Materials and methods

Experimental site and management.

The trial was conducted on a commercial adult ‘Arbequina’ olive plot in Torres de Segre (Lleida, Spain) during three consecutive years: 2010, 2011, and 2012. The climate is a continental Mediterranean-type, with an average rainfall of 350 mm/year, distributed irregularly. The trees were planted in Summer 2002 at 4.5 × 2.2 m, resulting in a density of 1010 trees/ha. The soil was moderately deep, calcareous with a pH of 8, and had an organic matter content of 1.5%, with a medium texture (loamy) and an electrical conductivity (1:5) of 2.82 dS·m−1 (resulting from the presence of gypsum). The irrigation system consisted of autocompensated drip emitters every 60 cm and a water flow rate of 2.3 L·h−1, used for both surface and subsurface systems. Irrigation water came from the Segre River. Water conductivity was, on average, 0.9 dS·m−1, with chloride at 2.25 meq·L−1, sodium at 2.14 meq·L−1, boron less than 0.15 ppm, and nitrate less than 9 ppm.

The trial consisted of three replicates distributed in randomized blocks. Each elementary plot had 18 trees distributed in three adjacent rows, in which the four central trees were monitored.

Harvesting and sampling.

Mechanical harvesting was carried out by means of an over-the-row harvester (model G140 SW; Gregoire®, Chateaubernard, France). The harvester passed over the four olive trees and the fruit were collected into a bin. Manual harvesting of samples were taken randomly the day before mechanical harvesting from the same four-tree plots. Sample size was 3 kg of fruit per plot and harvesting method. Fruit were transported just after harvest, stored in a cold room (5 °C), and processed within the 12 h after harvest. Harvest dates were 25 Nov. 2010, 28 Nov. 2011, and 30 Nov. 2012.

Irrigation treatments.

Three irrigation treatments were tested. The control treatment trees were fully irrigated during the whole season, according to the FAO methodology, based on the water balance (Allen et al., 1998). Trees under the DI strategy were irrigated as the control trees from March to June, but only 25% of the dose was subsequently applied to the control group during pit hardening (beginning of July until the beginning of September), followed by full irrigation from the beginning of September to the end of October. The SDI strategy consisted of applying 70% of control requirements from March to June, 25% from July to the beginning of September, and again 70% of total requirements until the end of October because of less soil evaporation. More details are reported in Rufat et al. (2014). All plots were fertilized weekly from May to October using 50 kg·ha−1 nitrogen (N) with N-32 solution (16% amide, 8% ammonium, 8% nitrate; Compo Expert Spain, Barcelona, Spain) and 100 kg·ha−1 potassium (K2O) per year.

Olive oil extraction.

Fruit were processed using an Abencor system (MC2; Ingenierias y Sistemas, Seville, Spain). This method reproduces the industrial process at a laboratory scale, including a metallic hammer mill (6-mm crusher sieve), a thermo-beater at room temperature (20 °C) for 30 min, a pulp centrifuge, an oil vertical centrifuge at 2000 rpm, and a natural decanter. Olive oil samples were put into dark glass bottles and split into two groups; one was preserved at 4 °C before sensory analysis (1 week after extraction) and the other was stored at –20 °C until chemical analysis (1 month later).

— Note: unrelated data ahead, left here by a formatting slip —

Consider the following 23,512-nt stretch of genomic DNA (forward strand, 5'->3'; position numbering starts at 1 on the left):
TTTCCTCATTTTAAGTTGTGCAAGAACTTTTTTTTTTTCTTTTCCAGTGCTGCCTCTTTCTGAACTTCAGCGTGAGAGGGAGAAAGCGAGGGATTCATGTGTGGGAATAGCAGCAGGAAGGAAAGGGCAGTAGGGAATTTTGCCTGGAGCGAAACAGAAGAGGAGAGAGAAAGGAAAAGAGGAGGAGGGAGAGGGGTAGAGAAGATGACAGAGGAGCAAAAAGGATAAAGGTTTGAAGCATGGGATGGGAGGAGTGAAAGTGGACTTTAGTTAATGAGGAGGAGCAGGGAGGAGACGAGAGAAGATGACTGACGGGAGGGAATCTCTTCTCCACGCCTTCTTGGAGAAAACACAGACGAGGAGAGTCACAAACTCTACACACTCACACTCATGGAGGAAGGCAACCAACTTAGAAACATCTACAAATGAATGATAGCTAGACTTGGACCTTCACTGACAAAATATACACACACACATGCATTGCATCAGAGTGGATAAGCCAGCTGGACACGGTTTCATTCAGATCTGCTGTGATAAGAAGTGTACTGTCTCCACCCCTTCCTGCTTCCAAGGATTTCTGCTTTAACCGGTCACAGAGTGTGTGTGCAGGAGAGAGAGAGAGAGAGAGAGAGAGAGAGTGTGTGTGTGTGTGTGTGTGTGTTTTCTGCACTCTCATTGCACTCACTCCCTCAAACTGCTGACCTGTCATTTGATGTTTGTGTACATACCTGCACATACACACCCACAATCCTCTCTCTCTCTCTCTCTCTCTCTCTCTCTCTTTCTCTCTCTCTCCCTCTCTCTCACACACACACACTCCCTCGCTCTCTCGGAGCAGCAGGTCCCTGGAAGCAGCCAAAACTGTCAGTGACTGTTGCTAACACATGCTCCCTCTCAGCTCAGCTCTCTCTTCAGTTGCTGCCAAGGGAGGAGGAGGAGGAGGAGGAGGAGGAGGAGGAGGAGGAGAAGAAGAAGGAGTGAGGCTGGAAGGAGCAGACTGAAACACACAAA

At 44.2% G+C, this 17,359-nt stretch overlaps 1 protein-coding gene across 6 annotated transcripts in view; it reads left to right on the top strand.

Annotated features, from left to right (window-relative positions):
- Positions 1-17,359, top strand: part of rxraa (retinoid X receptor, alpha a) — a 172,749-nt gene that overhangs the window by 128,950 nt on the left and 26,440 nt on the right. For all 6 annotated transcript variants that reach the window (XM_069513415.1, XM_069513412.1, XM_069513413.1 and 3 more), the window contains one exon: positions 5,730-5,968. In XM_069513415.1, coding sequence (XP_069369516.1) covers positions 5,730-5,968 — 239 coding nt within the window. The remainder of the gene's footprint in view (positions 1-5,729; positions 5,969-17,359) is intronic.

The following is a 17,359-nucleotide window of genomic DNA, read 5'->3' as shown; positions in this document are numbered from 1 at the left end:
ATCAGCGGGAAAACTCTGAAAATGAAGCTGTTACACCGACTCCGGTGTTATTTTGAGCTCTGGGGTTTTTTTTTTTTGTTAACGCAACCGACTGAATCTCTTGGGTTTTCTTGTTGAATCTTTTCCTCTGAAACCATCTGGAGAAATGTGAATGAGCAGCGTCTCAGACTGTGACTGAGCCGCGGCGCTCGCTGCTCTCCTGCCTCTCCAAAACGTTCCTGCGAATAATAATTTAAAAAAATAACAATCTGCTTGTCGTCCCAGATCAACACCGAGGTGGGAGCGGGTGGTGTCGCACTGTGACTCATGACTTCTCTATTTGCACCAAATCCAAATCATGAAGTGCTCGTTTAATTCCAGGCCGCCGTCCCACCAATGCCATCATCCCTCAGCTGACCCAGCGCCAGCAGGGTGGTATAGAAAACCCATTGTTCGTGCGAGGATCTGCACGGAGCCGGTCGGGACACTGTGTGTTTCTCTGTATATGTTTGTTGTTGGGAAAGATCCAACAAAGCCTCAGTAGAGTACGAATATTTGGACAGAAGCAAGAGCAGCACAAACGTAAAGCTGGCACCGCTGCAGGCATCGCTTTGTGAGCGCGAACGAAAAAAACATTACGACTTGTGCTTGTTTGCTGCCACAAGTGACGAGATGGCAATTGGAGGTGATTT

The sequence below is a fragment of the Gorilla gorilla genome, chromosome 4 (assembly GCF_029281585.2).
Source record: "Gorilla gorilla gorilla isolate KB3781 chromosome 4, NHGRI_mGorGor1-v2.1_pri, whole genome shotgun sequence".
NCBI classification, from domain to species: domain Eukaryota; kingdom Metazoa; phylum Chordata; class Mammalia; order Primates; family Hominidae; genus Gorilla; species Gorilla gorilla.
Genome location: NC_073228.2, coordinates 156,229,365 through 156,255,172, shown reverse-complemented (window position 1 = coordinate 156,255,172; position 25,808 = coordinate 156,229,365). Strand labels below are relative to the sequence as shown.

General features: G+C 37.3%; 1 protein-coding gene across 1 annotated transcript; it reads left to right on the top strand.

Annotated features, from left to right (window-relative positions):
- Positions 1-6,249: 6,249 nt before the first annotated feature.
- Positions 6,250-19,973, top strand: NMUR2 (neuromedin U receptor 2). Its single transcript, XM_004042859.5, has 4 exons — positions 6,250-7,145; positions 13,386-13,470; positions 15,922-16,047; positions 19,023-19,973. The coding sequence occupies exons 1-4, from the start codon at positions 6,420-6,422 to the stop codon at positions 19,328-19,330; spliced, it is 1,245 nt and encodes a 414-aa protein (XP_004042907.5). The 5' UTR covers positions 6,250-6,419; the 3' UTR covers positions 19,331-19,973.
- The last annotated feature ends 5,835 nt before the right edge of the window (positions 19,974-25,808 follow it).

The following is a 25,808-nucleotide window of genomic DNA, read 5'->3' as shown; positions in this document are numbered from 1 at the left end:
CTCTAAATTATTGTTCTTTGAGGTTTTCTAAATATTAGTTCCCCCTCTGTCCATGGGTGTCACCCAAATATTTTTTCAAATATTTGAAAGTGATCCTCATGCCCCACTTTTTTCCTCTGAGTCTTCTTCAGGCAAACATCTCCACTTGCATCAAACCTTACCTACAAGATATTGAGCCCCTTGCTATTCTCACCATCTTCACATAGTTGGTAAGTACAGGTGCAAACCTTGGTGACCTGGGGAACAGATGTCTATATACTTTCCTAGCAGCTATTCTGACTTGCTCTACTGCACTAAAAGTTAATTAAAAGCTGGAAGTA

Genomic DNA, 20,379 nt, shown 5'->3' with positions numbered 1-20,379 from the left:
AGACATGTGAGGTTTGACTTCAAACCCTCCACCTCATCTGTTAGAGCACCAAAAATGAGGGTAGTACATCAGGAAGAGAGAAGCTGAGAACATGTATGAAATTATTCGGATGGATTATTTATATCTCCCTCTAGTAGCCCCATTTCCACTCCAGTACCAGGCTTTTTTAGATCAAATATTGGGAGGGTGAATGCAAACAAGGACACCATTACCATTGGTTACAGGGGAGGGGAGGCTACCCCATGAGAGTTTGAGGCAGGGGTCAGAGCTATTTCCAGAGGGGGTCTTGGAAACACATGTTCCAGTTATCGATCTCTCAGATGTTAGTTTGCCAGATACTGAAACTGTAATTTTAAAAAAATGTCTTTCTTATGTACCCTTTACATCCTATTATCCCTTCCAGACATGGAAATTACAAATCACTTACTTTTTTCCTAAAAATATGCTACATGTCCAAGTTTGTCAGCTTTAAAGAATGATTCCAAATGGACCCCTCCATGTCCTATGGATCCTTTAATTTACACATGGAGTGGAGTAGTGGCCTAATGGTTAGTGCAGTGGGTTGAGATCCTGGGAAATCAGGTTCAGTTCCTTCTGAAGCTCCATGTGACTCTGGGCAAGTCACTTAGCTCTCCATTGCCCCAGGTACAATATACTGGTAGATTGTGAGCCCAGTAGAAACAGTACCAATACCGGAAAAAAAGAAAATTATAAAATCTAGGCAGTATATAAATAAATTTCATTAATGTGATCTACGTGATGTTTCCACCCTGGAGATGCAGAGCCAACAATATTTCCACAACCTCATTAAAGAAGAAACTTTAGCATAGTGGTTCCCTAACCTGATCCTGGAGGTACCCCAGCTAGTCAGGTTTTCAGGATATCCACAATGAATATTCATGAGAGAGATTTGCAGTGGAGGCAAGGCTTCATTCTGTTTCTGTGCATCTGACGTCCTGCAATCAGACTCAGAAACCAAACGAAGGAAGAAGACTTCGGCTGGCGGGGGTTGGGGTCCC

Fruit characteristics, olive oil content, and quality analysis.

Fruit maturity index (MI) was measured as proposed by Frías et al. (1991), moisture was analyzed in an oven (105 °C), and oil content was determined on the dried sample by nuclear magnetic resonance (Maran-S60; Oxford Instruments, Abingdon, UK) and referred on the basis of dry fruit weight. Olive oil physicochemical analyses (FFAs, peroxide value, ultraviolet absorption characteristics at 232 and 270 nm, and oil stability) were performed according to official methods (European Union Standard Methods, 1991). The results are expressed as percentage of oleic acid, milliequivalents of active oxygen (O2) per kilogram oil, and specific extinction coefficient at 232 and 270 nm (K232 and K270, respectively). Stability was expressed as the oxidation induction time (in hours) measured according to Laübli and Bruttel (1986) using the Rancimat method (model Rancimat-679; Metrohm Co., Basel, Switzerland), analyzing 2.5 g of olive oil sample at 120 °C with an air flow of 20 L/h. Fatty acid composition was determined by gas chromatography as fatty acid methyl esters, according to European Union Standard Methods (1991). Total phenol content was obtained using the method described by Vázquez-Roncero et al. (1973). An oil sample (10 g) was dissolved in 50 mL hexane and extracted with methanol/water (60:40 v/v, 3 × 10 mL). The aqueous fractions were collected in a volumetric flask. Total phenols were measured colorimetrically at 725 nm after adding the Folin-Ciocalteau reagent to the extract.

The sensory analysis was carried out by the Official Tasting Panel of Virgin Olive Oils of Catalonia according to European Union Standard Methods (1991). This panel relies on ISO (International Organization for Standardization) 17025 accreditation and is recognized by the International Olive Oil Council. Each oil sample was analyzed by eight tasters who scored the official sensory descriptors using a 10-cm open scale anchored on zero. In addition, the presence of secondary sensory attributes was determined by the percentage of panelists able to perceive each odor note using an open generic profile (Guerrero et al., 2001; Romero-Aroca et al., 1999).